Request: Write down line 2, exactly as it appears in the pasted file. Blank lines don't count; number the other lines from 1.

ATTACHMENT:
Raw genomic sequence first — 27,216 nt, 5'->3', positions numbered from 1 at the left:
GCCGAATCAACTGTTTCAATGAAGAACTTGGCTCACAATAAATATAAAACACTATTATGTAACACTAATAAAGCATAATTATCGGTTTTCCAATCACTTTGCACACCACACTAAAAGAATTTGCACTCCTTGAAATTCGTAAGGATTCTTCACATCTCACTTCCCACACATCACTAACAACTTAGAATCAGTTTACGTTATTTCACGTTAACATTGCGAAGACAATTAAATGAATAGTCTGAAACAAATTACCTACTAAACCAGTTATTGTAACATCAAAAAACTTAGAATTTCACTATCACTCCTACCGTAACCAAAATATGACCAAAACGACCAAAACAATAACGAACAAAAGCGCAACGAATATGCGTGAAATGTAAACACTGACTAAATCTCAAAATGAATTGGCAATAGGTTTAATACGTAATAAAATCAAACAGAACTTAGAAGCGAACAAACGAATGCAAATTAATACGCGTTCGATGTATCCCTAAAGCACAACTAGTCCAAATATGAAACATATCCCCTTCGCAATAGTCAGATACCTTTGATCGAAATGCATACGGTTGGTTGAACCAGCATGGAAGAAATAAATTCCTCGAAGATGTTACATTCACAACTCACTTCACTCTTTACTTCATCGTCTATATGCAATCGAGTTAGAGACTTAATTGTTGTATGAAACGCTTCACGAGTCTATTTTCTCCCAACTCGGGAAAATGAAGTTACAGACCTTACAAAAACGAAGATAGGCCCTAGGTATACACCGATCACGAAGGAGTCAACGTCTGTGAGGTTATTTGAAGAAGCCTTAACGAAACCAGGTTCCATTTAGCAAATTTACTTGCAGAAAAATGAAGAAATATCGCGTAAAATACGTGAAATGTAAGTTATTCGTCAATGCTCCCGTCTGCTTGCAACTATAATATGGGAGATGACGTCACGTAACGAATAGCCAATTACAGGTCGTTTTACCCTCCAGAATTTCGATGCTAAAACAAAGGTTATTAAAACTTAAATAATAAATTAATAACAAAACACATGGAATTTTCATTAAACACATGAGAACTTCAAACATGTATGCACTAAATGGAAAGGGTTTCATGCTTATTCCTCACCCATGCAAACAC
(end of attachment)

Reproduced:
GCCGAATCAACTGTTTCAATGAAGAACTTGGCTCACAATAAATATAAAACACTATTATGTAACACTAATAAAGCATAATTATCGGTTTTCCAATCACTTTGCACACCACACTAAAAGAATTTGCACTCCTTGAAATTCGTAAGGATTCTTCACATCTCACTTCCCACACATCACTAACAACTTAGAATCAGTTTACGTTATTTCACGTTAACATTGCGAAGACAATTAAATGAATAGTCTGAAACAAATTACCTACTAAACCAGTTATTGTAACATCAAAAAACTTAGAATTTCACTATCACTCCTACCGTAACCAAAATATGACCAAAACGACCAAAACAATAACGAACAAAAGCGCAACGAATATGCGTGAAATGTAAACACTGACTAAATCTCAAAATGAATTGGCAATAGGTTTAATACGTAATAAAATCAAACAGAACTTAGAAGCGAACAAACGAATGCAAATTAATACGCGTTCGATGTATCCCTAAAGCACAACTAGTCCAAATATGAAACATATCCCCTTCGCAATAGTCAGATACCTTTGATCGAAATGCATACGGTTGGTTGAACCAGCATGGAAGAAATAAATTCCTCGAAGATGTTACATTCACAACTCACTTCACTCTTTACTTCATCGTCTATATGCAATCGAGTTAGAGACTTAATTGTTGTATGAAACGCTTCACGAGTCTATTTTCTCCCAACTCGGGAAAATGAAGTTACAGACCTTACAAAAACGAAGATAGGCCCTAGGTATACACCGATCACGAAGGAGTCAACGTCTGTGAGGTTATTTGAAGAAGCCTTAACGAAACCAGGTTCCATTTAGCAAATTTACTTGCAGAAAAATGAAGAAATATCGCGTAAAATACGTGAAATGTAAGTTATTCGTCAATGCTCCCGTCTGCTTGCAACTATAATATGGGAGATGACGTCACGTAACGAATAGCCAATTACAGGTCGTTTTACCCTCCAGAATTTCGATGCTAAAACAAAGGTTATTAAAACTTAAATAATAAATTAATAACAAAACACATGGAATTTTCATTAAACACATGAGAACTTCAAACATGTATGCACTAAATGGAAAGGGTTTCATGCTTATTCCTCACCCATGCAAACAC